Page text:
Today I took a Bog Walk with a naturalist at Lake Bemidji State Park. The highlight of the walk for me was the carnivorous plants and orchids. A bog is formed when a lake slowly fills with plant debris. Sphagnum moss, as well as other plants, grow out from the lake’s edge. Plants decay slowly in bogs, because flooding prevents a healthy flow of oxygen from the atmosphere. Bog soils are oxygen and nutrient poor, and are much more acidic than other soils. All bogs take hundreds or thousands of years to develop. Bogs are ecologically important because they absorb great amounts of precipitation. They prevent flooding and absorb runoff.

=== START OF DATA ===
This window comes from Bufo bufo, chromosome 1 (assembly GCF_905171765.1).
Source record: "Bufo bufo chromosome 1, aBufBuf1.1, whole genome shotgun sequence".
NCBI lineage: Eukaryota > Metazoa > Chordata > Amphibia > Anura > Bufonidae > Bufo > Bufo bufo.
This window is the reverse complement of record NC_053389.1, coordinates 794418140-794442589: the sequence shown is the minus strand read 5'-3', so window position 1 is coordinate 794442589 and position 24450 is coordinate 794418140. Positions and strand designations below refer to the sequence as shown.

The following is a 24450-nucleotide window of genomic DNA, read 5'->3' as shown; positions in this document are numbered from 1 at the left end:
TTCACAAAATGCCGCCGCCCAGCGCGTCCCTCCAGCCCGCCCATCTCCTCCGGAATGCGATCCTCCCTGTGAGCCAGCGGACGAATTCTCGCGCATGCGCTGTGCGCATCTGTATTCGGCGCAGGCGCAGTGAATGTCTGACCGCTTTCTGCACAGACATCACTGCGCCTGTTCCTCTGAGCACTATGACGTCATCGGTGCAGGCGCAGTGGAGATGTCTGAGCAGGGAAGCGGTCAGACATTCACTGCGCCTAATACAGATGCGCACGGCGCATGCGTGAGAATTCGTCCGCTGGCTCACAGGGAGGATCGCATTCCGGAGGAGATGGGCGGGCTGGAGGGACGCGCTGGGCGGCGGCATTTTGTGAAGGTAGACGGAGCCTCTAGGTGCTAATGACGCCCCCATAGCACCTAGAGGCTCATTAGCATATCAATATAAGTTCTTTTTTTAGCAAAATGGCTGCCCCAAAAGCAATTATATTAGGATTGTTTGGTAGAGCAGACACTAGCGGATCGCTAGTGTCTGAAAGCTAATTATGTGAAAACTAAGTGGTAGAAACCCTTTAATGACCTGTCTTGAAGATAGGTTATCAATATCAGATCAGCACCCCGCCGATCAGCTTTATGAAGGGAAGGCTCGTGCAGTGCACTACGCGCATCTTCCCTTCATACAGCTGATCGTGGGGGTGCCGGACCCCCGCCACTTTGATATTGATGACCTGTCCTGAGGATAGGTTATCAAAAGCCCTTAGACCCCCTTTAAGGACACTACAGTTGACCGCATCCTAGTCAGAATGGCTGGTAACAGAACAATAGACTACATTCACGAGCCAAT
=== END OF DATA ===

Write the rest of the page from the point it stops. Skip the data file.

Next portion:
For thousands of years, people have regarded bogs as spiritual or haunted places. Their spongy and sometimes slow-burning soil created mysteries for Bronze Age and Iron Age societies. Perhaps the most lasting testament to ancient reverence for bogs are bog bodies. Bog bodies are the remains of people who died in bogs or were placed there after their deaths. More than a thousand bog bodies have been found throughout northern Europe. The low-oxygen, acidic soil of bogs preserve bog bodies remarkably well. Remains more than a thousand years old retain their skin, internal organs, and even beard stubble. Unique hairstyles and tattoos are clearly visible.